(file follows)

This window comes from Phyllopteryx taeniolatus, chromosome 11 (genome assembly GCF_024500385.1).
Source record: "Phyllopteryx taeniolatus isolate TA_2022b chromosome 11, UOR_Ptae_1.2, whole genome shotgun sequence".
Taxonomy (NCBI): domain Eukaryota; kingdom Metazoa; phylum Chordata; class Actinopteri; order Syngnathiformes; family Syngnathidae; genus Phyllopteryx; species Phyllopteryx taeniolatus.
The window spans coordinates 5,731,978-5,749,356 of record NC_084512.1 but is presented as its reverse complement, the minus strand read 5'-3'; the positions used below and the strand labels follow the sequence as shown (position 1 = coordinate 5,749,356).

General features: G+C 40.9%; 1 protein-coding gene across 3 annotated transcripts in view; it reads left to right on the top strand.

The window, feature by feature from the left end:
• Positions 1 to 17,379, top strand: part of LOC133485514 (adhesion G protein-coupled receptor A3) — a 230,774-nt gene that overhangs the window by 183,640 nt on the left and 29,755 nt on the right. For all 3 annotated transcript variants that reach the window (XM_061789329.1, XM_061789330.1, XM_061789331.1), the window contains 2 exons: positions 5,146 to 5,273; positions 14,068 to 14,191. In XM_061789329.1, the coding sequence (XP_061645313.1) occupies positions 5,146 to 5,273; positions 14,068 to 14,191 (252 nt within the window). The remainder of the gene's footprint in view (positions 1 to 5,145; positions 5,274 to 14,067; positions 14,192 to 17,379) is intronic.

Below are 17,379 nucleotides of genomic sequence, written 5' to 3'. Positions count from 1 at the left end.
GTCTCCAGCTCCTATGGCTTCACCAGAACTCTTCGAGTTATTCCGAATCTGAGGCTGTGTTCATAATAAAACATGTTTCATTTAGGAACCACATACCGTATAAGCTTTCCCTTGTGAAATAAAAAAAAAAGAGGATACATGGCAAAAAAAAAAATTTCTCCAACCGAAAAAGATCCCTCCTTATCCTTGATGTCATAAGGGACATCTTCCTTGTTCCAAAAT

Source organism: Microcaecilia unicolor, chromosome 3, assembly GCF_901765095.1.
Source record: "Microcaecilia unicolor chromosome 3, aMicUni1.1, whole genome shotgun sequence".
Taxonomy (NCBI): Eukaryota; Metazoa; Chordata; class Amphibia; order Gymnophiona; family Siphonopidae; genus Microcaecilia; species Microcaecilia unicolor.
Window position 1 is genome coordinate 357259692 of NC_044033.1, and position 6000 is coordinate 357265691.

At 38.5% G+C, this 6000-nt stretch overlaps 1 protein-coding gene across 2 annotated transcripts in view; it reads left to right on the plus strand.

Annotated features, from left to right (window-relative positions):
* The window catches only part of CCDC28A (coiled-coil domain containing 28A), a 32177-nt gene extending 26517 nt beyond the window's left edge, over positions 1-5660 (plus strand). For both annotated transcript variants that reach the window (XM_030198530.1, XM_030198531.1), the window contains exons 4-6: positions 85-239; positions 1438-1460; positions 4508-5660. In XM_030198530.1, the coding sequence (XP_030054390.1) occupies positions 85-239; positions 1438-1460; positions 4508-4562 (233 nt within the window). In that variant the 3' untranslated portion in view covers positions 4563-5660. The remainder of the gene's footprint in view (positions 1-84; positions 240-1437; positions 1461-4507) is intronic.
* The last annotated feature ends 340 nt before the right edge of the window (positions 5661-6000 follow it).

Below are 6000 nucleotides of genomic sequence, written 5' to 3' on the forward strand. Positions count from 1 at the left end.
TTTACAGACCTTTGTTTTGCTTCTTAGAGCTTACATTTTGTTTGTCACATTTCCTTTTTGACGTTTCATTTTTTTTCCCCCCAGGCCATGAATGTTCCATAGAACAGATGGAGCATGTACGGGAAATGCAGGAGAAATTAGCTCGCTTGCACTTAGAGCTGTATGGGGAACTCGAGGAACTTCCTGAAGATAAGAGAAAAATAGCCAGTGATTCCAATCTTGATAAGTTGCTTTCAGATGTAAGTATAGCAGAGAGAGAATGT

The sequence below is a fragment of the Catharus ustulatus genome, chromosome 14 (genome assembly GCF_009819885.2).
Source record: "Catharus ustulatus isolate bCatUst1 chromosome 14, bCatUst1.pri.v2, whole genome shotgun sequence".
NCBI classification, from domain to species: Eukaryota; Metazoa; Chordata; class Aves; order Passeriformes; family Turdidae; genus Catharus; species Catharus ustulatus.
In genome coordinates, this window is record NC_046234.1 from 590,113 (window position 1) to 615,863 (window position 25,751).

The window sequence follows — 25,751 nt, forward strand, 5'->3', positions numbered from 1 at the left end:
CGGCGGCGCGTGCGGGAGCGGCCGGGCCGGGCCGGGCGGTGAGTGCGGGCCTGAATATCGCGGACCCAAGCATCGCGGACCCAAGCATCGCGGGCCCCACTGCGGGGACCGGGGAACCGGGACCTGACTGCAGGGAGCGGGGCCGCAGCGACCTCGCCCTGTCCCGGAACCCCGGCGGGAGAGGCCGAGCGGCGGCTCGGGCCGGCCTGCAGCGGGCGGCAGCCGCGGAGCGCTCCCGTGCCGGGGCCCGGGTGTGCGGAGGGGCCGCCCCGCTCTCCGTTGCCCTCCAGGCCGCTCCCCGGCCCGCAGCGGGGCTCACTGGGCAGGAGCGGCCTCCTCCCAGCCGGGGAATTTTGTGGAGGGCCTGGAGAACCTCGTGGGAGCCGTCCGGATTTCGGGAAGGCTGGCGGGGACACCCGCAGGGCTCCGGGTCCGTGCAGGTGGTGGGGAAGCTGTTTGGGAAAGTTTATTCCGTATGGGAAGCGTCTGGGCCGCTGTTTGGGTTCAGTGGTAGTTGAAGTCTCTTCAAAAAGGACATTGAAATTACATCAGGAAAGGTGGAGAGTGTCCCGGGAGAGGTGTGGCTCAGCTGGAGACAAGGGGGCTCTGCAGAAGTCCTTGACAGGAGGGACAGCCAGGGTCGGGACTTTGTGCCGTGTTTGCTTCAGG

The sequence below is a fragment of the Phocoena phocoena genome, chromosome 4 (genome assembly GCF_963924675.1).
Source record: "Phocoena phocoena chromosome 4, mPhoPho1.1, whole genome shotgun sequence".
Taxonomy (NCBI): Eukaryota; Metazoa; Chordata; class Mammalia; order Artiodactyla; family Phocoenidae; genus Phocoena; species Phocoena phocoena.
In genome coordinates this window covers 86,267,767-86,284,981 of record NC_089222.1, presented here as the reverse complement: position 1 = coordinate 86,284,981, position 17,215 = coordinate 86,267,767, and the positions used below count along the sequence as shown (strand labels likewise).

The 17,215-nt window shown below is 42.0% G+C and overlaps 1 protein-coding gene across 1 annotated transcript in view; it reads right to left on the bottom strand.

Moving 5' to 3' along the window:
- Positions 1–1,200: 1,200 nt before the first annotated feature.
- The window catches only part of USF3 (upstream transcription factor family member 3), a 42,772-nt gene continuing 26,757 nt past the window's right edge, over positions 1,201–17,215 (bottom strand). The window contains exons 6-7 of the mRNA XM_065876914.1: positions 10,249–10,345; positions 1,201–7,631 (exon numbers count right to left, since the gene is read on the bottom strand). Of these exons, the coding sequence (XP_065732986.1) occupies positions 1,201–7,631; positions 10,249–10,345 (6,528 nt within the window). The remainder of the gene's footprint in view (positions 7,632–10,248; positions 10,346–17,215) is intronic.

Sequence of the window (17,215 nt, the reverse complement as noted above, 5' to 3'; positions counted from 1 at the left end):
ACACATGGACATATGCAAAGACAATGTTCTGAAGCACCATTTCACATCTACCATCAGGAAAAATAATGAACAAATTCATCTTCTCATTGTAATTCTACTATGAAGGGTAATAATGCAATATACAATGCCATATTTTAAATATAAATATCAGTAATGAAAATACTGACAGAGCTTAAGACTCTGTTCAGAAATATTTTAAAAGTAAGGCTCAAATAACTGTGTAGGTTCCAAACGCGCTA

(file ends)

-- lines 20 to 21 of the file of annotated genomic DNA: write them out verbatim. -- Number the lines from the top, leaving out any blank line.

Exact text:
The sequence below is a fragment of the Catharus ustulatus genome, chromosome 14 (genome assembly GCF_009819885.2).
Source record: "Catharus ustulatus isolate bCatUst1 chromosome 14, bCatUst1.pri.v2, whole genome shotgun sequence".